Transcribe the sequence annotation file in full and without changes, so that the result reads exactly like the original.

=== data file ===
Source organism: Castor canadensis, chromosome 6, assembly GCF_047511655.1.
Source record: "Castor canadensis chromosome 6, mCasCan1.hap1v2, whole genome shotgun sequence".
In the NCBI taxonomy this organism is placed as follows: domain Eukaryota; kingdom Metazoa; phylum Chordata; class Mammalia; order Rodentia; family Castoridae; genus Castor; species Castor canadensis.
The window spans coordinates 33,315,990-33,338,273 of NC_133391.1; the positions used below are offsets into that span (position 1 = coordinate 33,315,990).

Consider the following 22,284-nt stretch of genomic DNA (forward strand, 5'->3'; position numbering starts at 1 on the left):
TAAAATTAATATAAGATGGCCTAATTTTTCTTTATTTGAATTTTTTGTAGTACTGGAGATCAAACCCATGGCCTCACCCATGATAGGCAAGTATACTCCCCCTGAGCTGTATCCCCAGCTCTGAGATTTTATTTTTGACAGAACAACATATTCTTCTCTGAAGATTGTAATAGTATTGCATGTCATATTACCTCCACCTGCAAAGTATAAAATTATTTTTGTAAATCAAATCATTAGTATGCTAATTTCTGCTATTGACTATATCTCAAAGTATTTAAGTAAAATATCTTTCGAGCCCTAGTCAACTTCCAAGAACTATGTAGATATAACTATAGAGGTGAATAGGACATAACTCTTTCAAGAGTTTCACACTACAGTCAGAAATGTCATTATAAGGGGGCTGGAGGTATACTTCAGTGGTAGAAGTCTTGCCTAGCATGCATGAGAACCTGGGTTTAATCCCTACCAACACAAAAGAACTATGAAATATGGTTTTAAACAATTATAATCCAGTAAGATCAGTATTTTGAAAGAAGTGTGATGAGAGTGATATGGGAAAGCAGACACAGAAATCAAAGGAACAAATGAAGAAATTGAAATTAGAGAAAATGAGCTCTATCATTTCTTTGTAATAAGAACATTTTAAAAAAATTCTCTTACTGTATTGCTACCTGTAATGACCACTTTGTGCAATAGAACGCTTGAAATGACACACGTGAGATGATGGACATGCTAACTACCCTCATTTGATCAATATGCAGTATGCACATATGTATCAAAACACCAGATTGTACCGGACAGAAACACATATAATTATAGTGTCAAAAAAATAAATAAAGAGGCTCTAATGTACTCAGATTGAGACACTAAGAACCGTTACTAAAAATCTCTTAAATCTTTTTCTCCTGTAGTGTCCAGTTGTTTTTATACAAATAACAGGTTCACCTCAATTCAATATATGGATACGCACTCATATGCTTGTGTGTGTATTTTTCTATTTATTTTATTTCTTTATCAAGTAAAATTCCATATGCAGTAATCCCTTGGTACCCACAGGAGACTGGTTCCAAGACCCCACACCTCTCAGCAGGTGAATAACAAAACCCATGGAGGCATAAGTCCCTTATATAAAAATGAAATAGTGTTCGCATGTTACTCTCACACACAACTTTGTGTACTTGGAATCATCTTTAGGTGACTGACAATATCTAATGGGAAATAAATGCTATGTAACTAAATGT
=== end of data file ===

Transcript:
Source organism: Castor canadensis, chromosome 6, assembly GCF_047511655.1.
Source record: "Castor canadensis chromosome 6, mCasCan1.hap1v2, whole genome shotgun sequence".
In the NCBI taxonomy this organism is placed as follows: domain Eukaryota; kingdom Metazoa; phylum Chordata; class Mammalia; order Rodentia; family Castoridae; genus Castor; species Castor canadensis.
The window spans coordinates 33,315,990-33,338,273 of NC_133391.1; the positions used below are offsets into that span (position 1 = coordinate 33,315,990).

Consider the following 22,284-nt stretch of genomic DNA (forward strand, 5'->3'; position numbering starts at 1 on the left):
TAAAATTAATATAAGATGGCCTAATTTTTCTTTATTTGAATTTTTTGTAGTACTGGAGATCAAACCCATGGCCTCACCCATGATAGGCAAGTATACTCCCCCTGAGCTGTATCCCCAGCTCTGAGATTTTATTTTTGACAGAACAACATATTCTTCTCTGAAGATTGTAATAGTATTGCATGTCATATTACCTCCACCTGCAAAGTATAAAATTATTTTTGTAAATCAAATCATTAGTATGCTAATTTCTGCTATTGACTATATCTCAAAGTATTTAAGTAAAATATCTTTCGAGCCCTAGTCAACTTCCAAGAACTATGTAGATATAACTATAGAGGTGAATAGGACATAACTCTTTCAAGAGTTTCACACTACAGTCAGAAATGTCATTATAAGGGGGCTGGAGGTATACTTCAGTGGTAGAAGTCTTGCCTAGCATGCATGAGAACCTGGGTTTAATCCCTACCAACACAAAAGAACTATGAAATATGGTTTTAAACAATTATAATCCAGTAAGATCAGTATTTTGAAAGAAGTGTGATGAGAGTGATATGGGAAAGCAGACACAGAAATCAAAGGAACAAATGAAGAAATTGAAATTAGAGAAAATGAGCTCTATCATTTCTTTGTAATAAGAACATTTTAAAAAAATTCTCTTACTGTATTGCTACCTGTAATGACCACTTTGTGCAATAGAACGCTTGAAATGACACACGTGAGATGATGGACATGCTAACTACCCTCATTTGATCAATATGCAGTATGCACATATGTATCAAAACACCAGATTGTACCGGACAGAAACACATATAATTATAGTGTCAAAAAAATAAATAAAGAGGCTCTAATGTACTCAGATTGAGACACTAAGAACCGTTACTAAAAATCTCTTAAATCTTTTTCTCCTGTAGTGTCCAGTTGTTTTTATACAAATAACAGGTTCACCTCAATTCAATATATGGATACGCACTCATATGCTTGTGTGTGTATTTTTCTATTTATTTTATTTCTTTATCAAGTAAAATTCCATATGCAGTAATCCCTTGGTACCCACAGGAGACTGGTTCCAAGACCCCACACCTCTCAGCAGGTGAATAACAAAACCCATGGAGGCATAAGTCCCTTATATAAAAATGAAATAGTGTTCGCATGTTACTCTCACACACAACTTTGTGTACTTGGAATCATCTTTAGGTGACTGACAATATCTAATGGGAAATAAATGCTATGTAACTAAATGT